Source: eLife - May 12, 2020 Category: Biomedical Science Tags: Developmental Biology Immunology and Inflammation Source Type: research

Heterogeneity of proteome dynamics between connective tissue phases of adult tendon
Maintenance of connective tissue integrity is fundamental to sustain function, requiring protein turnover to repair damaged tissue. However, connective tissue proteome dynamics remain largely undefined, as do differences in turnover rates of individual proteins in the collagen and glycoprotein phases of connective tissue extracellular matrix (ECM). Here, we investigate proteome dynamics in the collagen and glycoprotein phases of connective tissues by exploiting the spatially distinct fascicular (collagen-rich) and interfascicular (glycoprotein-rich) ECM phases of tendon. Using isotope labelling, mass spectrometry and bioin...
Source: eLife - May 12, 2020 Category: Biomedical Science Tags: Biochemistry and Chemical Biology Structural Biology and Molecular Biophysics Source Type: research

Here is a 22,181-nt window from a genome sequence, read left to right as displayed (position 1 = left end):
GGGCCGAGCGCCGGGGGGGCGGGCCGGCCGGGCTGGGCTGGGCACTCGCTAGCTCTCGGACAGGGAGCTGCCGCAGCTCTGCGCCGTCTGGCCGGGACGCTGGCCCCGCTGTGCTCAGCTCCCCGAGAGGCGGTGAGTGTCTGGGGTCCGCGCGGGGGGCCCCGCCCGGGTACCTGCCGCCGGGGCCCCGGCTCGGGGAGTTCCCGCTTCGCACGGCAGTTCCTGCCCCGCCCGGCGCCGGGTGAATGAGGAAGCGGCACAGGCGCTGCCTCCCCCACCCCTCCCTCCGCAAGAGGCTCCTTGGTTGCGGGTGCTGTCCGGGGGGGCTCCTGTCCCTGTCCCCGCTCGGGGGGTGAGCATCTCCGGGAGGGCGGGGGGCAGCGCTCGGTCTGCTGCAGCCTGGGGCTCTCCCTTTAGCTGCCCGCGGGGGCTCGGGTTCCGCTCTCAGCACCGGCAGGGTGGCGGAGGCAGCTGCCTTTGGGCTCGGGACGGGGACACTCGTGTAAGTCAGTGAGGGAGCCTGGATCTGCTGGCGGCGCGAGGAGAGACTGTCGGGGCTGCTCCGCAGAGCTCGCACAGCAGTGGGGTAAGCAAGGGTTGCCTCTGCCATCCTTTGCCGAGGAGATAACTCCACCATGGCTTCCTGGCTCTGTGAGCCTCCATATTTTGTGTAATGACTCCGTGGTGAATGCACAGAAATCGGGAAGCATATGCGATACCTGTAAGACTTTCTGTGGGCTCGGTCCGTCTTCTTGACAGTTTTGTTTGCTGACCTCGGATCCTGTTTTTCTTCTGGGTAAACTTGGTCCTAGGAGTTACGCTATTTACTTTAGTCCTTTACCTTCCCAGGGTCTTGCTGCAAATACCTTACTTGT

Tgfb3 collaborates with PP2A and Notch signaling pathways to inhibit retina regeneration
Neuronal degeneration in the zebrafish retina stimulates M üller glia (MG) to proliferate and generate multipotent progenitors for retinal repair. Controlling this proliferation is critical to successful regeneration. Previous studies reported that retinal injury stimulates pSmad3 signaling in injury-responsive MG. Contrary to these findings, we report pSm ad3 expression is restricted to quiescent MG and suppressed in injury-responsive MG. Our data indicates that Tgfb3 is the ligand responsible for regulating pSmad3 expression. Remarkably, although overexpression of either Tgfb1b or Tgfb3 can stimulate pSmad3 expressi...
Source: eLife - May 12, 2020 Category: Biomedical Science Tags: Stem Cells and Regenerative Medicine Source Type: research

A mammalian < i > Wnt5a –Ror2–Vangl2 < /i > axis controls the cytoskeleton and confers cellular properties required for alveologenesis